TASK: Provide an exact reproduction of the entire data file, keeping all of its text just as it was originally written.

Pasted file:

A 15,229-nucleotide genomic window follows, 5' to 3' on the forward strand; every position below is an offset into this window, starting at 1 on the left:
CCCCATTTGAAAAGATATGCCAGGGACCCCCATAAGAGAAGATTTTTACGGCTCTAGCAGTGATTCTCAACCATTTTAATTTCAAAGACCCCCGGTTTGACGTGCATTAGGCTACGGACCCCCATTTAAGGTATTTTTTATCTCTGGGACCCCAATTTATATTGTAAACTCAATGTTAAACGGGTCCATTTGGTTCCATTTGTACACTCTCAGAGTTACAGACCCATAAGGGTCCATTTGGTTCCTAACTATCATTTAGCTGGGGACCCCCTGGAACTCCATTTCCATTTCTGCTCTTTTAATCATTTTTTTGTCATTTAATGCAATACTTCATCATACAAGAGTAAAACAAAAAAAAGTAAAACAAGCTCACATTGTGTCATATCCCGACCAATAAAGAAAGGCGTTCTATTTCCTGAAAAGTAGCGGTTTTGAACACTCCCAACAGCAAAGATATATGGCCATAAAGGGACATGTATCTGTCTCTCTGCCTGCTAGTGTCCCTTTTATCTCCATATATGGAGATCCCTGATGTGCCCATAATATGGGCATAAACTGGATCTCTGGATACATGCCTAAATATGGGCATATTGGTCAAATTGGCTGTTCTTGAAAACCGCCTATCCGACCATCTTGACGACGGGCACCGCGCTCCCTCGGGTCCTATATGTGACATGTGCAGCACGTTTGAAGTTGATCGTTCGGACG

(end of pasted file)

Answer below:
A 15,229-nucleotide genomic window follows, 5' to 3' on the forward strand; every position below is an offset into this window, starting at 1 on the left:
CCCCATTTGAAAAGATATGCCAGGGACCCCCATAAGAGAAGATTTTTACGGCTCTAGCAGTGATTCTCAACCATTTTAATTTCAAAGACCCCCGGTTTGACGTGCATTAGGCTACGGACCCCCATTTAAGGTATTTTTTATCTCTGGGACCCCAATTTATATTGTAAACTCAATGTTAAACGGGTCCATTTGGTTCCATTTGTACACTCTCAGAGTTACAGACCCATAAGGGTCCATTTGGTTCCTAACTATCATTTAGCTGGGGACCCCCTGGAACTCCATTTCCATTTCTGCTCTTTTAATCATTTTTTTGTCATTTAATGCAATACTTCATCATACAAGAGTAAAACAAAAAAAAGTAAAACAAGCTCACATTGTGTCATATCCCGACCAATAAAGAAAGGCGTTCTATTTCCTGAAAAGTAGCGGTTTTGAACACTCCCAACAGCAAAGATATATGGCCATAAAGGGACATGTATCTGTCTCTCTGCCTGCTAGTGTCCCTTTTATCTCCATATATGGAGATCCCTGATGTGCCCATAATATGGGCATAAACTGGATCTCTGGATACATGCCTAAATATGGGCATATTGGTCAAATTGGCTGTTCTTGAAAACCGCCTATCCGACCATCTTGACGACGGGCACCGCGCTCCCTCGGGTCCTATATGTGACATGTGCAGCACGTTTGAAGTTGATCGTTCGGACG